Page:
Bankers go on trial in London over Euribor-rigging

Former employee of Barclays bank, Carlo Palumbo, pictured in 2016, is among five defendants who will face trial over accusations they manipulated the Euribor
AFP

London (AFP) – The first trial for the rigging of the Euribor lending rate, which has forced major banks to pay out billions, got underway in London on Monday.

Five defendants will face trial over accusations they manipulated the Euribor, the rate at which European banks lend to each other.

The accused are a former Deutsche Bank employee, Achim Kraemer, and four former employees at Barclays: Colin Bermingham, Philippe Moryoussef, Carlo Palombo and Sisse Bohart.

An ex-Deutsche Bank trader, Christian Bittar, has already pleaded guilty and will not stand trial according to Britain’s Serious Fraud Office.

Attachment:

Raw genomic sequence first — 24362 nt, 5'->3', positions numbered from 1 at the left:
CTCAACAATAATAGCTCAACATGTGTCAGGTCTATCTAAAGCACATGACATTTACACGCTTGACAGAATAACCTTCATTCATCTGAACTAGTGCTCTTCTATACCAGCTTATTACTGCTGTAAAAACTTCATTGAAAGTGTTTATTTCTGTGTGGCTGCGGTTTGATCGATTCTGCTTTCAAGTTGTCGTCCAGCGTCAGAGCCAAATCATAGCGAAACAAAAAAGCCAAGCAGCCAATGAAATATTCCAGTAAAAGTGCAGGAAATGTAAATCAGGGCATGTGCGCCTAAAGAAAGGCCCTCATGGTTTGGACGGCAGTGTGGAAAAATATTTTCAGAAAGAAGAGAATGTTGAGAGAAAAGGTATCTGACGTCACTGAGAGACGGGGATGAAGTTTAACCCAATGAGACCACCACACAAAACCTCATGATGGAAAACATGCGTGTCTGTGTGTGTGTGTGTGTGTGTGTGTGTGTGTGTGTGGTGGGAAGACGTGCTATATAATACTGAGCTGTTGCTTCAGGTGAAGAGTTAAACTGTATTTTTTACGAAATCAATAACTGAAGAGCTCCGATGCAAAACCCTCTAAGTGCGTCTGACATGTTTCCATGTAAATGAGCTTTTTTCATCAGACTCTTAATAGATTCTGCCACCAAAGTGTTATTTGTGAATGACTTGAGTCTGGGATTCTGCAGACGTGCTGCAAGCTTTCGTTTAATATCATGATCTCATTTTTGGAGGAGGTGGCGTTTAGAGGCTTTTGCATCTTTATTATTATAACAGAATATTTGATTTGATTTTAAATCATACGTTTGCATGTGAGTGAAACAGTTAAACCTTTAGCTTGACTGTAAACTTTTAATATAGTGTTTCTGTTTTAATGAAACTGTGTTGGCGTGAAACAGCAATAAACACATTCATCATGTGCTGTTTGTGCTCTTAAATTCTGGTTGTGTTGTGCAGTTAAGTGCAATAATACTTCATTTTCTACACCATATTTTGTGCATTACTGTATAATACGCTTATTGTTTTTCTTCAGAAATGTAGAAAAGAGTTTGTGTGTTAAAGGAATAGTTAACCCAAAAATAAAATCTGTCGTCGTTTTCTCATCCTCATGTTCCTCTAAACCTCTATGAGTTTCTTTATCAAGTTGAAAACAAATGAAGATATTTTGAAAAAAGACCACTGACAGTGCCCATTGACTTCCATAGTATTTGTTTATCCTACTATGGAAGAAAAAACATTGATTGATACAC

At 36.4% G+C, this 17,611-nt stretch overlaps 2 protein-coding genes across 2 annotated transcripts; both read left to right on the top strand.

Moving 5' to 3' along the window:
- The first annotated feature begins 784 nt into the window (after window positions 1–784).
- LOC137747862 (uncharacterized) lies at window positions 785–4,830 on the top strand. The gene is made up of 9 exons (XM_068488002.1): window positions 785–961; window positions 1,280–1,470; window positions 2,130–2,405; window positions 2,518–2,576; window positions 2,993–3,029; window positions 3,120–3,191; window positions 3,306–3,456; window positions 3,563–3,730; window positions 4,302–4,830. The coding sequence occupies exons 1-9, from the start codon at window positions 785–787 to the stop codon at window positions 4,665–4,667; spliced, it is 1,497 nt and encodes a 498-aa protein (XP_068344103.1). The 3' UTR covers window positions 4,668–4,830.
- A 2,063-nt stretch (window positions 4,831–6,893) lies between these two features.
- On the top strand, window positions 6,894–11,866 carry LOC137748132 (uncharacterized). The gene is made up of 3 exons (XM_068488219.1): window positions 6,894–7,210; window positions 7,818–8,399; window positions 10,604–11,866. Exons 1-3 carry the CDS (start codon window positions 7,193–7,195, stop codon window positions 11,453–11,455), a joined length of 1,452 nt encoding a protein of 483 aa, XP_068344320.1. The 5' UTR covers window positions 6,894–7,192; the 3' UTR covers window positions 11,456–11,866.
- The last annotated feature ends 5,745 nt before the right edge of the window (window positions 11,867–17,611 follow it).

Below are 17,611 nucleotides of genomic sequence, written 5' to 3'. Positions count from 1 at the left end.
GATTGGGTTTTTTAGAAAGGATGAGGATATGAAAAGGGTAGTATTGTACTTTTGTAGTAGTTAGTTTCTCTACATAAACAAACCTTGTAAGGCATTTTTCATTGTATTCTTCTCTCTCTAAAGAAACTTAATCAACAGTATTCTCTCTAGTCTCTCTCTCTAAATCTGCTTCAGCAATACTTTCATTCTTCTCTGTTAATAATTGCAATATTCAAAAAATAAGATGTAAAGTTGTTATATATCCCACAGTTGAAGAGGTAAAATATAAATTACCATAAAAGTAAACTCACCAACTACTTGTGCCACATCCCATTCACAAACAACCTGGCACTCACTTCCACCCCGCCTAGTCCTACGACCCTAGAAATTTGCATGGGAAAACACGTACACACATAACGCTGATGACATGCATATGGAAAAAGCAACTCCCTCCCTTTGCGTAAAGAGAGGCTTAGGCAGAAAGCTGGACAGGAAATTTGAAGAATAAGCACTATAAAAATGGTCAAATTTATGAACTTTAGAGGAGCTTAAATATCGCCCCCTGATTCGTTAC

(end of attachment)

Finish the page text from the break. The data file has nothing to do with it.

The Euribor scandal came out at the same time as that of rigging of the Libor, the Euribor’s equivalent in Britain, in 2012.

Several banks have had to pay hefty fines over Euribor-rigging in Britain and the United States, and the European Union has tightened legislation against market manipulation.

The trial is expected to last three months.

The Serious Fraud Office has also issued arrest warrants for five other financiers — four from Deutsche Bank and one from Societe Generale.

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